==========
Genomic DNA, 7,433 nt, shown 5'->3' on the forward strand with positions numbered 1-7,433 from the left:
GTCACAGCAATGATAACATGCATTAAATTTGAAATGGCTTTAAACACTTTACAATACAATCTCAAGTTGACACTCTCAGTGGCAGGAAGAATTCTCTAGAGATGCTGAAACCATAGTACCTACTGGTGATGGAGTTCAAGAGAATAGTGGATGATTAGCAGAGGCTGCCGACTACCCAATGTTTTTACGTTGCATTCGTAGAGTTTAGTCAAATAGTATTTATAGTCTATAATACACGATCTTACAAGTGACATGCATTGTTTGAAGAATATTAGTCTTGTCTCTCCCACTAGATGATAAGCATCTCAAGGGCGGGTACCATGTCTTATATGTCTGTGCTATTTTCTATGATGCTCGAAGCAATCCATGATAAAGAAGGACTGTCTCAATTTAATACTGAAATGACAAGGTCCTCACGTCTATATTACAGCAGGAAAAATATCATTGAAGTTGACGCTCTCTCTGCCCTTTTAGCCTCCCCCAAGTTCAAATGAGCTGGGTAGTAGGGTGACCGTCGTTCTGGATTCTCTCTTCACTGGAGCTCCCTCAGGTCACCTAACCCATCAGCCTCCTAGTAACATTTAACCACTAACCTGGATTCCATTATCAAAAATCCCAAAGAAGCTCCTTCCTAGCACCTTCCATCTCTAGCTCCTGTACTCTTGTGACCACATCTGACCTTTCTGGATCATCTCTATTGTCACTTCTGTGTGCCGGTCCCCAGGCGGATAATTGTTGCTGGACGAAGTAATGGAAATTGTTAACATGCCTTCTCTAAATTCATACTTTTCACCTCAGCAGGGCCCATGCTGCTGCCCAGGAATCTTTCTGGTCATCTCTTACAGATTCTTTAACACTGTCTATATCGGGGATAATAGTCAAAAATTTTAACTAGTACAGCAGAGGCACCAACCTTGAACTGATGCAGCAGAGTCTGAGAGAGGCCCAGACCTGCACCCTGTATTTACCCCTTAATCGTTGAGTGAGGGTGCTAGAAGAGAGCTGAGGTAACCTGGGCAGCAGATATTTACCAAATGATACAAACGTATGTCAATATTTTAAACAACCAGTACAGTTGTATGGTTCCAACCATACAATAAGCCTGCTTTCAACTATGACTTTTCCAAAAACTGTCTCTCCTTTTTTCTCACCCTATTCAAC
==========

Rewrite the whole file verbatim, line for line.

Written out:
Genomic DNA, 7,433 nt, shown 5'->3' on the forward strand with positions numbered 1-7,433 from the left:
GTCACAGCAATGATAACATGCATTAAATTTGAAATGGCTTTAAACACTTTACAATACAATCTCAAGTTGACACTCTCAGTGGCAGGAAGAATTCTCTAGAGATGCTGAAACCATAGTACCTACTGGTGATGGAGTTCAAGAGAATAGTGGATGATTAGCAGAGGCTGCCGACTACCCAATGTTTTTACGTTGCATTCGTAGAGTTTAGTCAAATAGTATTTATAGTCTATAATACACGATCTTACAAGTGACATGCATTGTTTGAAGAATATTAGTCTTGTCTCTCCCACTAGATGATAAGCATCTCAAGGGCGGGTACCATGTCTTATATGTCTGTGCTATTTTCTATGATGCTCGAAGCAATCCATGATAAAGAAGGACTGTCTCAATTTAATACTGAAATGACAAGGTCCTCACGTCTATATTACAGCAGGAAAAATATCATTGAAGTTGACGCTCTCTCTGCCCTTTTAGCCTCCCCCAAGTTCAAATGAGCTGGGTAGTAGGGTGACCGTCGTTCTGGATTCTCTCTTCACTGGAGCTCCCTCAGGTCACCTAACCCATCAGCCTCCTAGTAACATTTAACCACTAACCTGGATTCCATTATCAAAAATCCCAAAGAAGCTCCTTCCTAGCACCTTCCATCTCTAGCTCCTGTACTCTTGTGACCACATCTGACCTTTCTGGATCATCTCTATTGTCACTTCTGTGTGCCGGTCCCCAGGCGGATAATTGTTGCTGGACGAAGTAATGGAAATTGTTAACATGCCTTCTCTAAATTCATACTTTTCACCTCAGCAGGGCCCATGCTGCTGCCCAGGAATCTTTCTGGTCATCTCTTACAGATTCTTTAACACTGTCTATATCGGGGATAATAGTCAAAAATTTTAACTAGTACAGCAGAGGCACCAACCTTGAACTGATGCAGCAGAGTCTGAGAGAGGCCCAGACCTGCACCCTGTATTTACCCCTTAATCGTTGAGTGAGGGTGCTAGAAGAGAGCTGAGGTAACCTGGGCAGCAGATATTTACCAAATGATACAAACGTATGTCAATATTTTAAACAACCAGTACAGTTGTATGGTTCCAACCATACAATAAGCCTGCTTTCAACTATGACTTTTCCAAAAACTGTCTCTCCTTTTTTCTCACCCTATTCAAC